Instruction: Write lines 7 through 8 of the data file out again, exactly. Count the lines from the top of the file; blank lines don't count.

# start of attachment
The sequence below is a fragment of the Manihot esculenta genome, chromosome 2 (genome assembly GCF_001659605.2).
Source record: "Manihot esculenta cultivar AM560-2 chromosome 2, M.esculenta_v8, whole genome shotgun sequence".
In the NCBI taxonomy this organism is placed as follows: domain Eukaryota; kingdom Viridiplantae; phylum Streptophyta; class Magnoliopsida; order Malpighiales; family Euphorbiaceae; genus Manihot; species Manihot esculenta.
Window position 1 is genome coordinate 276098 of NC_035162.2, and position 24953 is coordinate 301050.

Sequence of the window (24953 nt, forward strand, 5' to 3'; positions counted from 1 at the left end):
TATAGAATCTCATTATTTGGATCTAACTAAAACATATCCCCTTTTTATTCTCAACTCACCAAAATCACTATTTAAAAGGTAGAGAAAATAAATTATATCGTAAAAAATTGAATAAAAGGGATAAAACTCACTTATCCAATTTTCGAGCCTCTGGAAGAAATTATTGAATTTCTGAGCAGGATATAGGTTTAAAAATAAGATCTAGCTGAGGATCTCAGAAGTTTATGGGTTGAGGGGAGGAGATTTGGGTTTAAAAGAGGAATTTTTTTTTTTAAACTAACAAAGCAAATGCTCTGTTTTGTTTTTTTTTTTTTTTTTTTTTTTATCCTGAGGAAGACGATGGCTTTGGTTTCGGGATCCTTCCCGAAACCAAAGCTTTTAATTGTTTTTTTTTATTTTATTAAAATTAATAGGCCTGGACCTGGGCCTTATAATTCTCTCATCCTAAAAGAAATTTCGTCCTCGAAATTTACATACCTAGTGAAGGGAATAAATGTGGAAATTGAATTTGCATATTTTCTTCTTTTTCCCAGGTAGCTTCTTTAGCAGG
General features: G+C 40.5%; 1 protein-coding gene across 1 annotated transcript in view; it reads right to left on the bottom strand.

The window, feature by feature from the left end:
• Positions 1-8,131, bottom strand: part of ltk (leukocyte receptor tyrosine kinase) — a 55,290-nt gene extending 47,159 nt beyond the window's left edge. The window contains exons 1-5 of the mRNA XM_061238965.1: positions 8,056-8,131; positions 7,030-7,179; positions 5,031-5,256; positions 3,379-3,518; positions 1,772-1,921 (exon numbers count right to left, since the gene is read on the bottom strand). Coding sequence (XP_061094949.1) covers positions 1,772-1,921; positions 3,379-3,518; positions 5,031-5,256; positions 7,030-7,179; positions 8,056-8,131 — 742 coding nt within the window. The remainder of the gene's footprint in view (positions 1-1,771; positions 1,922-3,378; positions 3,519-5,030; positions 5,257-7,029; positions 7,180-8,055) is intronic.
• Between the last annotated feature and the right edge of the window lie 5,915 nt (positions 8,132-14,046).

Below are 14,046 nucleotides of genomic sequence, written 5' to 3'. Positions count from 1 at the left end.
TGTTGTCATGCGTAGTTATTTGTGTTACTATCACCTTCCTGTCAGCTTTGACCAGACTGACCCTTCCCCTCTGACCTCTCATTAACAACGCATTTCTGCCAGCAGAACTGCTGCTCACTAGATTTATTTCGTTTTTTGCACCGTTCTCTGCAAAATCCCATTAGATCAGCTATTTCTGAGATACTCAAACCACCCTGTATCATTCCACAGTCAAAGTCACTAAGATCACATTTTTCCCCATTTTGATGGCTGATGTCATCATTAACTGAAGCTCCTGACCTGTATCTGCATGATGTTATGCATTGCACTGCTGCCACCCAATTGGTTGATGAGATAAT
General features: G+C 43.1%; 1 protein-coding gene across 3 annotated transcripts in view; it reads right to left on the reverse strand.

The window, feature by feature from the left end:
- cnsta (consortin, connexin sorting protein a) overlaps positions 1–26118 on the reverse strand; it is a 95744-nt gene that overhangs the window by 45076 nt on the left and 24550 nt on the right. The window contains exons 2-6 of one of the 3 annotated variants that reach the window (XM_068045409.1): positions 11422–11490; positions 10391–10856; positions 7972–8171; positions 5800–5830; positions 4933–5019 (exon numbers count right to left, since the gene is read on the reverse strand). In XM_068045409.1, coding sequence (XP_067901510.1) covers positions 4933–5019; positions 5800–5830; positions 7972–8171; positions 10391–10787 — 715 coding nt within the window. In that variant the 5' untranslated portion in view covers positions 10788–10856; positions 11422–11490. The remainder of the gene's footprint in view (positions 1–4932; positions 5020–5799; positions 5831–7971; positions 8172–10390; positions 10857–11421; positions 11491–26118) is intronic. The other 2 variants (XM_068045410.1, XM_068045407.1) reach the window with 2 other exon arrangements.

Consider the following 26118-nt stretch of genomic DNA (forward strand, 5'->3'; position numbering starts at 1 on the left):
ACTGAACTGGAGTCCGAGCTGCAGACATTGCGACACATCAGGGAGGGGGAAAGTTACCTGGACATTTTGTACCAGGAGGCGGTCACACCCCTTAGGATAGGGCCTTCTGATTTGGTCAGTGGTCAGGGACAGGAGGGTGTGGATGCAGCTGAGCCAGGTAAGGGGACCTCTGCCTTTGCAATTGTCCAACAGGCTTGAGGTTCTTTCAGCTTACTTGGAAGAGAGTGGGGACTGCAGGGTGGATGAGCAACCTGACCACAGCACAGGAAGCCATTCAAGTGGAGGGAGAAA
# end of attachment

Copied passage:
General features: G+C 40.5%; 1 protein-coding gene across 1 annotated transcript in view; it reads right to left on the bottom strand.

The window, feature by feature from the left end: